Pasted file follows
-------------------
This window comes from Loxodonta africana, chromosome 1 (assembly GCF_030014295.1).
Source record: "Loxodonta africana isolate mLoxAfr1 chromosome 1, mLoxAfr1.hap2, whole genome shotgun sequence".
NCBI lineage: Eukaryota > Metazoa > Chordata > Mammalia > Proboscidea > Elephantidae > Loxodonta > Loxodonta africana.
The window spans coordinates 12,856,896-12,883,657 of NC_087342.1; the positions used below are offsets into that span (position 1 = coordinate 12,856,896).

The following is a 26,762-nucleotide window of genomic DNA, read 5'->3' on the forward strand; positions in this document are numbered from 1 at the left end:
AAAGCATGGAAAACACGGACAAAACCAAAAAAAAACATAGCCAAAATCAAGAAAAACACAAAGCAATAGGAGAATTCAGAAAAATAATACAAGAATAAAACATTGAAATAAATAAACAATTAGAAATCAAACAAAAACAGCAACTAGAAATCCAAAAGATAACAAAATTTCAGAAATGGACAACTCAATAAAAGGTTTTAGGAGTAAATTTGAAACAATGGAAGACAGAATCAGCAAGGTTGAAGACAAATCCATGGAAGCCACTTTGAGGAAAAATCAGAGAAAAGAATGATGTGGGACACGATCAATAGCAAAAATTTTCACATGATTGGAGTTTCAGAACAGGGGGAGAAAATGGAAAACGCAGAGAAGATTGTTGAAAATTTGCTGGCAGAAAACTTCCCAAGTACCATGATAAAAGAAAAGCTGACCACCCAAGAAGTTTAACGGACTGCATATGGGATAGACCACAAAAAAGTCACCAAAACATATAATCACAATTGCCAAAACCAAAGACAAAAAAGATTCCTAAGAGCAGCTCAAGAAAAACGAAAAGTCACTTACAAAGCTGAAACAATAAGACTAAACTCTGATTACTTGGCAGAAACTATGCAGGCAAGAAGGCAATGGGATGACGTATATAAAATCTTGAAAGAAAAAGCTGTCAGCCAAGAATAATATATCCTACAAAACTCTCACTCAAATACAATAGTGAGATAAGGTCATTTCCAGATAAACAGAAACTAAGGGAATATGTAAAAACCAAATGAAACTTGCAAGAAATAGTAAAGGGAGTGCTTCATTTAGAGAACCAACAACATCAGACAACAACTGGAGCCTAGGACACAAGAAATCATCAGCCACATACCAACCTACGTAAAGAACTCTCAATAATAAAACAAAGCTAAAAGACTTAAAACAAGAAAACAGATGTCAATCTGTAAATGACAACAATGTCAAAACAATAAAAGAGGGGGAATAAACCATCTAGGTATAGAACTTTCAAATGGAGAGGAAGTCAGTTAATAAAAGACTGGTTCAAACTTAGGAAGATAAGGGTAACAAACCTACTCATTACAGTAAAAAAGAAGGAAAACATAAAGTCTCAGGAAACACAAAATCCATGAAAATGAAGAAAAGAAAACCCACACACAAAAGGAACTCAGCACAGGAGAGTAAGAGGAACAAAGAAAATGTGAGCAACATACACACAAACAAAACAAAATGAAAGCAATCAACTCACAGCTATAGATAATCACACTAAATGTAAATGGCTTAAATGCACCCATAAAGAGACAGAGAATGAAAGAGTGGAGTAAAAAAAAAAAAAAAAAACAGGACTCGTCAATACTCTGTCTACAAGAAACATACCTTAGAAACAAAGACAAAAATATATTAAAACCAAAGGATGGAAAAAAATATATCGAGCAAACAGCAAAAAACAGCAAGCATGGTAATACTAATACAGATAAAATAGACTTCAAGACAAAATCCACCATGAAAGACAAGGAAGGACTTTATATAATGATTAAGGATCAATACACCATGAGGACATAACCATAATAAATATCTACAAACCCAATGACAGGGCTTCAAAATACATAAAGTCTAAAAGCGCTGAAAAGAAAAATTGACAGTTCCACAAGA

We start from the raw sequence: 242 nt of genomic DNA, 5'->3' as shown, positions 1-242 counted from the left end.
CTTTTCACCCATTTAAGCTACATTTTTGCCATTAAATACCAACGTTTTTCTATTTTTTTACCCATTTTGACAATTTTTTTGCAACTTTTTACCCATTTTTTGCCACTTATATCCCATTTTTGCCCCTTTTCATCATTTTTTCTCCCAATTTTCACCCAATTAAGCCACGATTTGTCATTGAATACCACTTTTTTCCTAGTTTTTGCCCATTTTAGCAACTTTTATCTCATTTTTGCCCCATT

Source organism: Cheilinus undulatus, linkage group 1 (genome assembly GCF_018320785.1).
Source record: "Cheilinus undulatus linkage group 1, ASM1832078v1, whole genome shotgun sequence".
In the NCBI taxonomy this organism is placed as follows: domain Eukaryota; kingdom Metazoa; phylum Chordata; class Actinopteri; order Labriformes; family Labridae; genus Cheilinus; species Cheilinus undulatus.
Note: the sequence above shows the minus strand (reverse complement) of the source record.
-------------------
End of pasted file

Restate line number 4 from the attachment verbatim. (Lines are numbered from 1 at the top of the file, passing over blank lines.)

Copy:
The window spans coordinates 12,856,896-12,883,657 of NC_087342.1; the positions used below are offsets into that span (position 1 = coordinate 12,856,896).